HUNTSVILLE, Ala. (WHNT) - In today's world, technology is a must in how we work, socialize and play. There is a fine line between being connected and being controlled by technology.
In pastor John Tanner's office at Cove Methodist Church, the evidence is clear of his 21-day break from technology. He's taking a spiritual detox from distractions.
"It's been surprising to me what's been the hardest and what's not been hard, some of the entertainment aspects the social media and the entertainment aspect of the technology I have not missed," Tanner said.
Tanner challenged his congregation to join him in a 21-day digital detox, to set aside the busy distractions that come with technology.
"A busy mom -- what she ended up doing was shared with me, she was admittedly a social media junkie, she's got young children and she carved out 5 in the afternoon to 9 at night and put a little sign on her desk at home and said because my family is more important and sat her phone on that sign," Tanner said. "For that length of time from 5 to 9 so a little less radical comprehensive to what I'm doing for the 21 days but her words were that it's been life changing."
Tanner says unplugging technology is allowing his congregation to plug in to what matters most.
"To remove distraction to purify that focus on God and being still before God and removing those distractions for a season of time to maximize that focus so this fits with that ancient tradition of what fasting is designed to accomplish for the soul so this just seems to be a little different kind of fast," Tanner said.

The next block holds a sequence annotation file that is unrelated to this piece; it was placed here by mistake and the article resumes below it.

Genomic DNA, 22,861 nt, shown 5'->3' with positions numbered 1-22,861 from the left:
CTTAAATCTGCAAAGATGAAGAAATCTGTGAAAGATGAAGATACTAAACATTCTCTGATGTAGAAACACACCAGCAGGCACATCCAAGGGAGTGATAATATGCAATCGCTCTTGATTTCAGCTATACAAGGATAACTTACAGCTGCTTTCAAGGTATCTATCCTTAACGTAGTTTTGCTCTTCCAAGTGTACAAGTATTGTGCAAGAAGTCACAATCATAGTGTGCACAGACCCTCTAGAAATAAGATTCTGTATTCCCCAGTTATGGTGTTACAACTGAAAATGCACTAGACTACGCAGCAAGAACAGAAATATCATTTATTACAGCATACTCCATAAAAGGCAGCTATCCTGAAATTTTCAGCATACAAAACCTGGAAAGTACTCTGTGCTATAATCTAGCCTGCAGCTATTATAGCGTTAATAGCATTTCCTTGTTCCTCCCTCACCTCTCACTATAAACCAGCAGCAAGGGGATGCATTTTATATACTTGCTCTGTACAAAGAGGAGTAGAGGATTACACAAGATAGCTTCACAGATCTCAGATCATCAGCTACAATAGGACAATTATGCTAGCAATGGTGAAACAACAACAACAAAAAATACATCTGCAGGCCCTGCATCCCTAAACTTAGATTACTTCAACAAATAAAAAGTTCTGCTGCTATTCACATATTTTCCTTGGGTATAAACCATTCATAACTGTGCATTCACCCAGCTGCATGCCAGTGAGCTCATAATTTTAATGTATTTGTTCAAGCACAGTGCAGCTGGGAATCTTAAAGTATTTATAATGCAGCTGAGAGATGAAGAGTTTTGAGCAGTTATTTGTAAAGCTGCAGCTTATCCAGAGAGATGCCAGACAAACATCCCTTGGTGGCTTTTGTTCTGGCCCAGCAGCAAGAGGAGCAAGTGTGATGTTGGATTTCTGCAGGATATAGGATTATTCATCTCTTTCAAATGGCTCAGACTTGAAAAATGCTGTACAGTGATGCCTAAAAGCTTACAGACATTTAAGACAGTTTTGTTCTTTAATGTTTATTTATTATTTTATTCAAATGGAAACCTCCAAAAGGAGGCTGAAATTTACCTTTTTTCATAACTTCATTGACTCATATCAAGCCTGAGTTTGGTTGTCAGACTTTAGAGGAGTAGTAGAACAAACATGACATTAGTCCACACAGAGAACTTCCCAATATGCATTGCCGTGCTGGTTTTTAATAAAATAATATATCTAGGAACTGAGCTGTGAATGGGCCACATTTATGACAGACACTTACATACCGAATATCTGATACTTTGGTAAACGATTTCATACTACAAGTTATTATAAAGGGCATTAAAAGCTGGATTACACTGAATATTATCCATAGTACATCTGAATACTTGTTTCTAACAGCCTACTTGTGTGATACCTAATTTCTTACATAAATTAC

Removing technology in today's workplace can lead to serious roadblocks, though.
"I still have to get my job done," Tanner said. "I can use my computer to write in word processing, but definitely nothing like the constant connectivity I would usually have," Tanner said.
He said it's about finding a balance between what we need and what we feed.
"When I have to go back in to the normal routine I'll do so with some clearer boundaries, better boundaries, I'll do so and more intentionally about how I handle emails, how I handle texts," said Tanner.
Tanner says it's ironic. A lot of his church members found out about the technology detox on Facebook.
Watch and read our series of reports on Powering Off: